Liz: Yeah. I think genuinely I do look at it with an open mind each time. It probably would save me some time if I had a formula but I really do base it on the research for that specific project. And I guess it’s partly because I don’t only do onboarding sequences or only do sales sequences so it’s not like I can formulate one process that I use in the way that someone would if they were say only doing onboarding sequences. And I think there’s a definitely an argument for narrowing down more so that you do have that approach to it. But for me, I guess to answer your question about welcome sequences, emotions wise, I think it’s about … It depends what they signed up for doesn’t it? But it’s about getting that connection in the first email. Like that human connection. But also delivering something that they want or need so that they are keen to open the next email as well.
Kira: And how do you build that instant connection in one email?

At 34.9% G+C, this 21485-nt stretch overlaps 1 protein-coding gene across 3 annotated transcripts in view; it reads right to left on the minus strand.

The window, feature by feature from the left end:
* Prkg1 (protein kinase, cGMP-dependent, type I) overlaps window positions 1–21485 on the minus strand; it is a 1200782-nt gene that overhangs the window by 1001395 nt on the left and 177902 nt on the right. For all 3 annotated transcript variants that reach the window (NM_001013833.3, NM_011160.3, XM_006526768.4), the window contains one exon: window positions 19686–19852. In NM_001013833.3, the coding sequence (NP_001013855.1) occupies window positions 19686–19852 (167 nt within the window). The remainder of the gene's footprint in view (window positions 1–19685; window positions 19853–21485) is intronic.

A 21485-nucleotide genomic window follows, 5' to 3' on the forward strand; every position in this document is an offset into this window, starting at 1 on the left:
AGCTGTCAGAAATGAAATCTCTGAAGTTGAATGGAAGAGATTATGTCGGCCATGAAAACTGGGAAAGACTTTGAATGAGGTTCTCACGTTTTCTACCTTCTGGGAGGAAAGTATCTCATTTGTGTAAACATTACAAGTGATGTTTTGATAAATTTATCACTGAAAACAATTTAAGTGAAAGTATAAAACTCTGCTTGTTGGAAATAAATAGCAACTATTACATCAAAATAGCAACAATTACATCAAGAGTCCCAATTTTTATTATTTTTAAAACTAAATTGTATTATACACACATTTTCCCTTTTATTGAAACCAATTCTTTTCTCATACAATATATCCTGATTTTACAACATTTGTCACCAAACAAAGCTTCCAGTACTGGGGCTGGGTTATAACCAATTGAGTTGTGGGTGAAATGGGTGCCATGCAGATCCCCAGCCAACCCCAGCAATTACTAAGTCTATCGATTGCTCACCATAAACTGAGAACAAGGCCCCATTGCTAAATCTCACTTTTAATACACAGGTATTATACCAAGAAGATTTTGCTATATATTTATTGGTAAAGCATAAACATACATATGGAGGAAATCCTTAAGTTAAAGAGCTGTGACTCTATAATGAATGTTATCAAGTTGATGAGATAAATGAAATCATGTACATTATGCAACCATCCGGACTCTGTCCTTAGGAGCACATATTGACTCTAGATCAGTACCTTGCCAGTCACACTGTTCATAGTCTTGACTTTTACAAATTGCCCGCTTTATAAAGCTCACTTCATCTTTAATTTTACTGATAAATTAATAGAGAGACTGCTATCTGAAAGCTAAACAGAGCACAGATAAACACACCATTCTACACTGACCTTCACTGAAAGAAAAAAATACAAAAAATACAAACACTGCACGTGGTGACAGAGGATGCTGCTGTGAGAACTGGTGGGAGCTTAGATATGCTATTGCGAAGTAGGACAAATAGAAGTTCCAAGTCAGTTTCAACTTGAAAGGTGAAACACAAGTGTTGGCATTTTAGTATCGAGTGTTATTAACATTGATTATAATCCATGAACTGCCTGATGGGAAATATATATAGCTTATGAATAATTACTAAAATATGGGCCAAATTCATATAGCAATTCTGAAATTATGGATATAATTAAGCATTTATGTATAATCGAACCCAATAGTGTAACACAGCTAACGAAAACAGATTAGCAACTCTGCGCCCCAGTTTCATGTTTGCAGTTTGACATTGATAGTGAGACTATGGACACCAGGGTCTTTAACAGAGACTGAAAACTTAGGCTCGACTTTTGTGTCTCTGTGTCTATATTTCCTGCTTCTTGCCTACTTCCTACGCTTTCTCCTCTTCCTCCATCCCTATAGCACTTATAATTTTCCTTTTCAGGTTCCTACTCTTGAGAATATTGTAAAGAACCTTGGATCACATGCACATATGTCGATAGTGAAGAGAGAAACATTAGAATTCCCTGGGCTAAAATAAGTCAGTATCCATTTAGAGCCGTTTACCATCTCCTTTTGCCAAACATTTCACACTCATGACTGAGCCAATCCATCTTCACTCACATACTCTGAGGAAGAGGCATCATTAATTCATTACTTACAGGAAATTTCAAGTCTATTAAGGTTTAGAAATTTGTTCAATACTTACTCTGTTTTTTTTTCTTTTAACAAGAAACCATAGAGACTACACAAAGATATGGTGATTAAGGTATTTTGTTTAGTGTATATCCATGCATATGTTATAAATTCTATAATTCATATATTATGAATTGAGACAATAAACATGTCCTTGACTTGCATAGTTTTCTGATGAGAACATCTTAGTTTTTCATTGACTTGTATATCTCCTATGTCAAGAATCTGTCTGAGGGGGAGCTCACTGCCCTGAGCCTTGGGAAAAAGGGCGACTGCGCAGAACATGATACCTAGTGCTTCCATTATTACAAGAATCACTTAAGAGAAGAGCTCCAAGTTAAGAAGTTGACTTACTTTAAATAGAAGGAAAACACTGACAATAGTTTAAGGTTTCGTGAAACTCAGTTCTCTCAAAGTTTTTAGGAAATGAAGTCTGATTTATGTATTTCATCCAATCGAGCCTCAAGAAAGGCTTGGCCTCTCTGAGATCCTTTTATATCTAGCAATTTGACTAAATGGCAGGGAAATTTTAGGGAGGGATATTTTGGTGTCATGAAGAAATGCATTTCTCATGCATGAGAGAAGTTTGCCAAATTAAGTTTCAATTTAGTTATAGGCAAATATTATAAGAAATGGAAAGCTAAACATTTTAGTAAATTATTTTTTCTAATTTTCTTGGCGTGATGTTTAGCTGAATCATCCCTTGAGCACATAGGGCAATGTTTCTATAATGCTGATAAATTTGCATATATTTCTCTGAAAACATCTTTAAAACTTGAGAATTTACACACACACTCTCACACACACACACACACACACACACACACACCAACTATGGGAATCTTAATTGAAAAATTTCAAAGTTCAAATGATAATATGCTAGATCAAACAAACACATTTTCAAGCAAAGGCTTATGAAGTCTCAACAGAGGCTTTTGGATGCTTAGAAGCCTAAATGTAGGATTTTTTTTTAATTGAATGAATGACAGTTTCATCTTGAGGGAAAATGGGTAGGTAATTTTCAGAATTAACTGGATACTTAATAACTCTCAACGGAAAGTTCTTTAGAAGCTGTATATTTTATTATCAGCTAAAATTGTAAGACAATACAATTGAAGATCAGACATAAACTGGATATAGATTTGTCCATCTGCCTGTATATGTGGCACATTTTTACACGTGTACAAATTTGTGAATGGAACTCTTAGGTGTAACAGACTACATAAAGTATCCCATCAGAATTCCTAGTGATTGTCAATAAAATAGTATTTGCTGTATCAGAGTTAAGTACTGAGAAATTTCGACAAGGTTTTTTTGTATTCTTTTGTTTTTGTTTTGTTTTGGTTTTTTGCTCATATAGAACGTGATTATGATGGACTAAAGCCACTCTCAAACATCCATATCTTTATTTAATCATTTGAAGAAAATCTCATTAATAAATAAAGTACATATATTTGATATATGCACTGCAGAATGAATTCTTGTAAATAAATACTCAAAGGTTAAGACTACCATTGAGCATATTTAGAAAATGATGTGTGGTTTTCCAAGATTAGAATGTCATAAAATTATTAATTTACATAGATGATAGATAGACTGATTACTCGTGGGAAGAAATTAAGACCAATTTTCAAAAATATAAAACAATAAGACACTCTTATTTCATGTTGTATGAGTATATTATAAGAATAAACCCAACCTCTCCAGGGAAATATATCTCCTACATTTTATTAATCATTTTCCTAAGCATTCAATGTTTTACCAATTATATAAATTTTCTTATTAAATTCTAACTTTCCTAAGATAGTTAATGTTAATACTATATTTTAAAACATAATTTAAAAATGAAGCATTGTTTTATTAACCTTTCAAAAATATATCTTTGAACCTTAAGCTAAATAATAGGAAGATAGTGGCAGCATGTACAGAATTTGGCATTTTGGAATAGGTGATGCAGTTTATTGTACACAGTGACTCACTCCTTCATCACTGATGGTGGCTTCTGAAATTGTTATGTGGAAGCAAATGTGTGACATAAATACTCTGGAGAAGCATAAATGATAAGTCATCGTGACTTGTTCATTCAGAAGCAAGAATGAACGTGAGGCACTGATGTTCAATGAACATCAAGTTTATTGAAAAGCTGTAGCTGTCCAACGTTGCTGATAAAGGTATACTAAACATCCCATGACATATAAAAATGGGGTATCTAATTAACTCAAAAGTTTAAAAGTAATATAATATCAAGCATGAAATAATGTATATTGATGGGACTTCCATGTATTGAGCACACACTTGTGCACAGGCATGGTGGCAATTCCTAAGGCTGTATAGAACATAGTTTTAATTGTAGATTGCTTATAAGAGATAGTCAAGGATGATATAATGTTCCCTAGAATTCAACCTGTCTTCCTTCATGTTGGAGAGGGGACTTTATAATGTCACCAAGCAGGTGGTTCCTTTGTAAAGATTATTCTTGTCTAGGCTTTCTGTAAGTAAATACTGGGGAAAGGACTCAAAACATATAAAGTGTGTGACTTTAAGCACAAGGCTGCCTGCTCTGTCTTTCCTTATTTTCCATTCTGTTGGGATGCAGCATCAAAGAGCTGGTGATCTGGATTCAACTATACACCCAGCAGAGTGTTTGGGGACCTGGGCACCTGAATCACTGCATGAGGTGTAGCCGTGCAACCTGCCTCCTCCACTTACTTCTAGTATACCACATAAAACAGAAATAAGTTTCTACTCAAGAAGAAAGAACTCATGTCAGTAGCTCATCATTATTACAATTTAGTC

Liz: Yeah. I mean that’s a tall order isn’t it? I guess it’s helpful again to think of an example. So I wrote a sequence a while back for someone who runs a very successful tea room and also sells these really amazing organic blended teas online and we did a Christmas sequence for her. And her list was a bit neglected. And it was a mix of people. So some people were local to the tea room and some people were from all over the word that has visited it because it was in a very touristy area. So we did a little re-engagement sequence before we got into the main sequence that was I guess bringing people back to the experience of having been in the tea room. Because this is a tea room that people rave about. It’s a real experience. It’s quite quirky. The woman who runs it this lovely, personable, friendly, funny person. And so I was reconnecting them with that experience before we promoted the hampers and the gift vouchers and what have you that she was selling for Christmas. So that’s one example. I find it easier to talk about it when we’ve got a specific example. But that’s how I would do it for that kind of sequence.